Is Gellan Gum Vegan? Here’s All You Need to Know

Gellan gum is a food additive typically used to bind, stabilize, or texture processed foods.

It’s produced through fermentation using a pure culture of Sphingomonas elodea, which is a species of bacteria in the genus Sphingomonas. First discovered in 1978, this bacteria was found by isolating the tissue of a lily plant growing in a pond in Pennsylvania, USA.

Gellan gum is often vegan and used as a gelling agent to substitute gelatin in the manufacture of vegan varieties of “gum” candies. However, it’s important to point out that gellan gum produced from the fermentation of lactose is not vegan. 

Still, gellan gum is widely included in fortified plant drinks like almond milk and juice to stabilize supplemental nutrients like calcium by keeping them mixed into the beverage rather than pooled at the bottom of the carton.

In this article, we’re going to look in detail at how gellan gum is made, how it is used (including in which foods), and we’ll also determine whether or not it’s safe.

What is gellan gum?

Gellan gum is a food additive that serves the same purpose as gelatin.

According to scientific sources, gellan gum is produced through the aerobic fermentation of the microorganism, Pseudomonas elodea, which produces a highly viscous and aqueous solution with low sensitivity to heat.

This solution can then be used as a suspending and gelling agent in some of the foods we know.

Besides being a popular alternative to gelatin, it’s also a great alternative to other gelling agents like agar-agar, guar gum, xantham gum, and carrageenan because it’s effective in smaller quantities.

According to KP Kelco, the leading producer of gellan gum, no animal products or by-products are used in their production of gellan gum. In other words, they certainly produce gellan gum without using lactose as the catalyst for their fermentation process.

However, this isn’t necessarily the case for everyone else.

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How is gellan gum used?

Gellan gum can be used in different ways.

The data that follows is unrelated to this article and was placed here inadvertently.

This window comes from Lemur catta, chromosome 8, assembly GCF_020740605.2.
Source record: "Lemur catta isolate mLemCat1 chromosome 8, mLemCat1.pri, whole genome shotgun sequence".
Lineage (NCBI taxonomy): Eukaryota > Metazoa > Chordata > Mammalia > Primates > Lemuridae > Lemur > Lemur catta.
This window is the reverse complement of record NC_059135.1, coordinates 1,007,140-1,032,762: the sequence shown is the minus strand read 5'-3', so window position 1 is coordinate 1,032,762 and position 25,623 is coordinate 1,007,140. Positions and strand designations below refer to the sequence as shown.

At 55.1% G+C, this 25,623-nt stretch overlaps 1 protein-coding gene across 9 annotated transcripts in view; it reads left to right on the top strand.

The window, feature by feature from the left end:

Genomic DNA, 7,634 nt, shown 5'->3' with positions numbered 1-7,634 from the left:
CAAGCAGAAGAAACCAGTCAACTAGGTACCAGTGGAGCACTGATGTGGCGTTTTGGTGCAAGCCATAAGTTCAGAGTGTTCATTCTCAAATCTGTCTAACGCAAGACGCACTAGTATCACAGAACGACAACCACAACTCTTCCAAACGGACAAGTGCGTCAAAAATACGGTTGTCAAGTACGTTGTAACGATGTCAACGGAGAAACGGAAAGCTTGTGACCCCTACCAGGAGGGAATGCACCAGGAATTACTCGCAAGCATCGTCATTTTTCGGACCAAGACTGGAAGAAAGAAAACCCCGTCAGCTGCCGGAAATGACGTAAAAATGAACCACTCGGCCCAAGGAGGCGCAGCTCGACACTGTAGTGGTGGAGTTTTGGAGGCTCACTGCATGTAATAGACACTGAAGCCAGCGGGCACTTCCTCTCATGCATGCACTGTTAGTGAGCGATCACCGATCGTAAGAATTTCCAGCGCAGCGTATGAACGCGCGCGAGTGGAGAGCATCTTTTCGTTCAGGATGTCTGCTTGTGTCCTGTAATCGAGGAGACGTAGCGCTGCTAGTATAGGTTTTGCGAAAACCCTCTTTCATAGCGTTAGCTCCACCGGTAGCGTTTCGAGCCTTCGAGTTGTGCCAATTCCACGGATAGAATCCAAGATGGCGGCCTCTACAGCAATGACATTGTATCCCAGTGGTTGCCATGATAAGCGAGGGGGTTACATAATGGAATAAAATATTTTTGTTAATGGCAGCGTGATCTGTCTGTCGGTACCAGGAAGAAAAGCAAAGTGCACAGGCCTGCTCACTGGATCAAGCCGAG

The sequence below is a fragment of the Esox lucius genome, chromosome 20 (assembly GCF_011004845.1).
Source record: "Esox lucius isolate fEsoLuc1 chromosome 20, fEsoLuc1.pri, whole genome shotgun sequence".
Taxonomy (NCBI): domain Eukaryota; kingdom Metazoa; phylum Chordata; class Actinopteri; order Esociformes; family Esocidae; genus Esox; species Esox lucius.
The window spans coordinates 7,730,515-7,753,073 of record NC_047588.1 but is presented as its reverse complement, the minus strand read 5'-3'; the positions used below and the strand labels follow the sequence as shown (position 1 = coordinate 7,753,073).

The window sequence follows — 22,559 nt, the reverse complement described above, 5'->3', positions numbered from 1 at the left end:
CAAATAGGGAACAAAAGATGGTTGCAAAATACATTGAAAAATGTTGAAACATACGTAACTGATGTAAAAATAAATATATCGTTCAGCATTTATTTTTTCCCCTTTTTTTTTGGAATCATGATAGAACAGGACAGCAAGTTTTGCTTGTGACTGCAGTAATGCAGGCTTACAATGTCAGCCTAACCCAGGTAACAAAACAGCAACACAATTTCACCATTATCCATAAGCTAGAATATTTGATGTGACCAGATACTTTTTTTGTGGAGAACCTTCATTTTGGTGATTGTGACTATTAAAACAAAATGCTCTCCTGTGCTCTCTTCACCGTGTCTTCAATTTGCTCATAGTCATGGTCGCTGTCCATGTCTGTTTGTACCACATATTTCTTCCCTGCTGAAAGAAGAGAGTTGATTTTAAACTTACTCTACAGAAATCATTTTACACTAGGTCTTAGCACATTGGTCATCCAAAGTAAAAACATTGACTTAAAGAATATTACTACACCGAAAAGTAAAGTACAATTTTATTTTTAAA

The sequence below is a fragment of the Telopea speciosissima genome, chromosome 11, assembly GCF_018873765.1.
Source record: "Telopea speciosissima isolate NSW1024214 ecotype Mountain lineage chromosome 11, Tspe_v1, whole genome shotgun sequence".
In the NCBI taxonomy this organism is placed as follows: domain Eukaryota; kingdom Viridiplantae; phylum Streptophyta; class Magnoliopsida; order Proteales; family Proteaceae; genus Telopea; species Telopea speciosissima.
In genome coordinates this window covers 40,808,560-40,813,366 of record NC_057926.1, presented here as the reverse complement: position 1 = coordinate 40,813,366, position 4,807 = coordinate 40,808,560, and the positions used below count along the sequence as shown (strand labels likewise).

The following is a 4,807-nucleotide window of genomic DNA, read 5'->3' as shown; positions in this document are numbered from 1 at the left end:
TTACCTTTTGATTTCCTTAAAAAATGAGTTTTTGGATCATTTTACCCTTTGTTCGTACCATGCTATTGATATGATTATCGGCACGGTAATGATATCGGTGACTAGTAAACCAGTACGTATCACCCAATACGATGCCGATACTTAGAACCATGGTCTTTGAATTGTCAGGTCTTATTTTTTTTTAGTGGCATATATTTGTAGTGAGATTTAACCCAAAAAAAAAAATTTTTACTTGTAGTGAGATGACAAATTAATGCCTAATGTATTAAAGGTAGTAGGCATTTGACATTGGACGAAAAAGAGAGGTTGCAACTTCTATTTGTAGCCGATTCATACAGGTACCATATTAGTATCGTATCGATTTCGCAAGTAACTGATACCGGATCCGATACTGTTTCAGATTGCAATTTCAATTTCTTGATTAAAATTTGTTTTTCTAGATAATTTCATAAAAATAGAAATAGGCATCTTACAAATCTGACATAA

Because it’s a gelling agent, it lends a creamy texture to desserts and provides fillings (used for baked goods) a jelly-like consistency, reducing the likelihood of certain foods falling apart when subject to higher temperatures.

Gellan gum is also commonly added to fortified drinks because it helps stabilize supplemental nutrients that would otherwise be anchored at the bottom of containers.

It also has medical and pharmaceutical applications that involve tissue reparation, dental care, bone repair, allergy relief, and drug manufacturing, according to this article.

What foods contain gellan gum?

Gellan gum can be added to many foods, including:

  • Fruit and vegetable products: marmalades, jams, jellies, and fruit pureés
  • Beverages: fortified plant-milk and juice, as well as some alcoholic beverages
  • Confectioneries: candy, marshmallows, chewing gum, and fillings for baked goods
  • Packaged foods: breakfast cereals, noodles, bread, rolls, as well as some gluten-free pasta
  • Sauces and spreads: ketchup, mustard, gravies, salad dressings, custard, and some sandwich spreads
  • Dairy products: yogurt, fermented milk, processed cheese, etc
  • Other foods: broths, condiments, powdered sugar, syrups, and others

More importantly, it is frequently included in vegan prepackaged foods because it’s the optimal replacement for gelatin. To determine whether or not products contain gellan gum, you have to check food labels for “gellan gum” or “E418”, which is a more technical term.

Is gellan gum a safe ingredient?

According to the European Food Safety Authority, it’s widely considered safe.

Gellan gum is typically one of the last ingredients listed on food labels, which means it’s used in very small amounts, especially when compared to more prominent (and also unhealthy ingredients) like sugar.

However, it’s important o mention that, in some cases, gellan gum may cause some side effects. For example, in this study, gellan gum was shown to be a fecal bulking agent. In other words, this may be useful for people that experience constipation, but for others, it may slow down digestion.

With that being said, since gellan gum is used in very small amounts, it’s unlikely to cause any problems.

Bottom line: Most gellan gum should be vegan

We have no reason to believe that most of the gellan gum is produced through a fermentation process that includes lactose (a form of sugar derived from milk).

For example, the gellan gum sold by CP Kelco is obtained through the bacterial fermentation of corn syrup, which is consisted mostly of glucose. However, we don’t rule out the hypothesis that some products may contain gellan gum produced through the bacterial fermentation of milk or cheese.

For that reason and to be on the safe side, we believe it’s a good idea to stick to products that are vegan certified.

Alexandre Valente

Hey there! My name is Alex and I've been vegan for more than five years! I've set up this blog because I'm really passionate about veganism and living a more eco-conscious life. Hopefully, I can use this website as a channel to help you out on your own journey!

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